Not saying any more than was absolutely necessary
‘I like you more and more, Frank. You have co-operated with me splendidly in making this interview a success, by not saying any more than was absolutely necessary, and saying that in the right way and at the right time. I have had to say certain things which a less controlled person could have seen as innuendo, and taken violent objection to.
‘Such a reaction, of course, would not in itself have shown the innuendo to be either justified or unjustified. Neither does your own self-control, but your self-control shows you are likely to be the man who will fulfil the moderate conditions I’ve laid down.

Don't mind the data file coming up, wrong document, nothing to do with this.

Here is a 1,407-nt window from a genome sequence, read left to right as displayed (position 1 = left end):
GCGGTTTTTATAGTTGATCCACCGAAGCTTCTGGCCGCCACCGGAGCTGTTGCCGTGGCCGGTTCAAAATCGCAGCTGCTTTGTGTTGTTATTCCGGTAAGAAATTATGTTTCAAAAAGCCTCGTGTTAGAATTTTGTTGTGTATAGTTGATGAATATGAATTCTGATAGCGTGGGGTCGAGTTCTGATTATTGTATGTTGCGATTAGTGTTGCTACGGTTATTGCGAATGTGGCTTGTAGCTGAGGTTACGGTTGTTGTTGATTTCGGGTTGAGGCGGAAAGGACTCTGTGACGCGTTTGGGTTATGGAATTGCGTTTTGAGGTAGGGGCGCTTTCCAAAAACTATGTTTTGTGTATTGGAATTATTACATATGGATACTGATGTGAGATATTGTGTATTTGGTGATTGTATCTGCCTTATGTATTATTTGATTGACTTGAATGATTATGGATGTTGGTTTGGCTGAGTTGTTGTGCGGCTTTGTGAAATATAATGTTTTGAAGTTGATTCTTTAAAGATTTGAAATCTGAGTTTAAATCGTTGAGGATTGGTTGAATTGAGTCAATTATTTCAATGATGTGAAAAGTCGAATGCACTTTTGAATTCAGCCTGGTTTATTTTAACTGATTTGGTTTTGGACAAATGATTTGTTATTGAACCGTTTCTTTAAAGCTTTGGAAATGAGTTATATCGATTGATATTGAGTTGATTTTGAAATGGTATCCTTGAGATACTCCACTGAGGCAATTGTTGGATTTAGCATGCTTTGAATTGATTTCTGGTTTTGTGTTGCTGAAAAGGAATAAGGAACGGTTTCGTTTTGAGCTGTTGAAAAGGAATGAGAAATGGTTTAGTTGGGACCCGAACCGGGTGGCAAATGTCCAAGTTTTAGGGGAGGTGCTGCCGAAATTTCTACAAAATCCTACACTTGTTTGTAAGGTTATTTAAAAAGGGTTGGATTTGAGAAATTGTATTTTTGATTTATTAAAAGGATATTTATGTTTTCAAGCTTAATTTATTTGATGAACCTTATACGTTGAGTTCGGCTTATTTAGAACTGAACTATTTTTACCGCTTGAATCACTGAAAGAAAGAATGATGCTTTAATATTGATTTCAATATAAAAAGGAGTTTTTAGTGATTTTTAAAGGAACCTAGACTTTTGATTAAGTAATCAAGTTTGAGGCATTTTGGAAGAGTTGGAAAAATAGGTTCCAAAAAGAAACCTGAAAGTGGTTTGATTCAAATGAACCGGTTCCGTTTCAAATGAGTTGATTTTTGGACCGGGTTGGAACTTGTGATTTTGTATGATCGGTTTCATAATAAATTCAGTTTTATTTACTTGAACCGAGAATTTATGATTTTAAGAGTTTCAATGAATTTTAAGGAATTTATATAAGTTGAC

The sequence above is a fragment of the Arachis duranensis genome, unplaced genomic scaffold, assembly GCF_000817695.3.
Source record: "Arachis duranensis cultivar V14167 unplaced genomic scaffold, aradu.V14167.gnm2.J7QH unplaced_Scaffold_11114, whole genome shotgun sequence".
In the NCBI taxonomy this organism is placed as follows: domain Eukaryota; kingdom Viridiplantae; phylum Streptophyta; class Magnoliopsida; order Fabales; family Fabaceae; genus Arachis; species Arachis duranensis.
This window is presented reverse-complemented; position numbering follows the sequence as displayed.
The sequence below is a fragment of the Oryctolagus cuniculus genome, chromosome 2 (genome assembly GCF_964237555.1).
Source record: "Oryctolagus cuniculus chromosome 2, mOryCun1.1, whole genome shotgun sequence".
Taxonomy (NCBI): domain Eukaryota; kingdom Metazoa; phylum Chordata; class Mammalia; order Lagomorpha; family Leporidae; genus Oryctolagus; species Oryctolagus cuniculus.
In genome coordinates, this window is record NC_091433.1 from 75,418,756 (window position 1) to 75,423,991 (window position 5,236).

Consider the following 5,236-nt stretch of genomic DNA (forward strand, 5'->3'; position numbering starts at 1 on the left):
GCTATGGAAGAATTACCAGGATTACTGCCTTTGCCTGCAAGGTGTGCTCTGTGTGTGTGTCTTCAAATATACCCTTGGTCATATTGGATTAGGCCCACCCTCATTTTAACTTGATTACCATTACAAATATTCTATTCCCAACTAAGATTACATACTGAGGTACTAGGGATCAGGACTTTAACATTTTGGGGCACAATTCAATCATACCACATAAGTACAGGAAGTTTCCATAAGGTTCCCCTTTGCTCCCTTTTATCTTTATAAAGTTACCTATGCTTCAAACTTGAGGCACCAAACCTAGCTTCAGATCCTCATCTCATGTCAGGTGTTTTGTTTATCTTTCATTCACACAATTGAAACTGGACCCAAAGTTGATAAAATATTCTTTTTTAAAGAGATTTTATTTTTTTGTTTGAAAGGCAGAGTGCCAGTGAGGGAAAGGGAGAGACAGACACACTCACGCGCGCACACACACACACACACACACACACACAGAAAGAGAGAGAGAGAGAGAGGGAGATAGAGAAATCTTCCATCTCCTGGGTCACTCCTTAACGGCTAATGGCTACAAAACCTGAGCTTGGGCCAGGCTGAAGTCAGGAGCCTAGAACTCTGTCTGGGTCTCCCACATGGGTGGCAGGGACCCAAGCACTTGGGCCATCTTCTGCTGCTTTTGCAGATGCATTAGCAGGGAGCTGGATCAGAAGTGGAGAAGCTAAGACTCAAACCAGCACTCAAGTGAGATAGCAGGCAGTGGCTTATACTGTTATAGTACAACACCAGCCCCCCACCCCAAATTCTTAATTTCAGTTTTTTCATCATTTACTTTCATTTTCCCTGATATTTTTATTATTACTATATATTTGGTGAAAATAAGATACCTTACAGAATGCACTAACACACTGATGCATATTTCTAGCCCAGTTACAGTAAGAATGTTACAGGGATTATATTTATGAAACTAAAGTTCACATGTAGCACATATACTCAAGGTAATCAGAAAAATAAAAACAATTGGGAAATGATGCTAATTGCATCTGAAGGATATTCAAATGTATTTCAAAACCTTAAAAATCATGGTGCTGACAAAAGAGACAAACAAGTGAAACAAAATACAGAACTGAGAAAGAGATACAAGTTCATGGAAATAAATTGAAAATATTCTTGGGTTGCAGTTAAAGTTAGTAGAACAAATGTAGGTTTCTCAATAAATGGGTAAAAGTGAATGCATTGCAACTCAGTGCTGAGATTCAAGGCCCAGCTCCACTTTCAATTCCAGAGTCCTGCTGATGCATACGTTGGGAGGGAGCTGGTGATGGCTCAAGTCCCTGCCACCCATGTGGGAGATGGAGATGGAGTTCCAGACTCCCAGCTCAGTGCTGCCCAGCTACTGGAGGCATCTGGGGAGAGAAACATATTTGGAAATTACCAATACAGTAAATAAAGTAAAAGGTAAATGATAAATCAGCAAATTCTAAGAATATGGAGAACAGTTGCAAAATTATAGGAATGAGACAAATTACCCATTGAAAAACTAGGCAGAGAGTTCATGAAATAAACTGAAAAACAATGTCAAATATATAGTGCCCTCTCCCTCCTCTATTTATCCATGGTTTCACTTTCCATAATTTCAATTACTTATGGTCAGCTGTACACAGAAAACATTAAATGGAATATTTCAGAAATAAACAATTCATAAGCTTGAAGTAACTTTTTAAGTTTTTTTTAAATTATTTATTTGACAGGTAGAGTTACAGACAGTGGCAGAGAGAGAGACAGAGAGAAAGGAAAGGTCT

‘And now – whether the remarks were innuendoes or not, and whether they were justified or not, I think we shall both succeed in forgetting them. We can return to our respective roles – you as a lover and I as the heavy-humoured father – with the happy knowledge of having set our relationship on an admirably firm basis. I think we could have another drink on it, don’t you?’
He produced glasses and a bottle from the left-hand side of his desk, and set them up.
Frank said: ‘Your good health, sir.’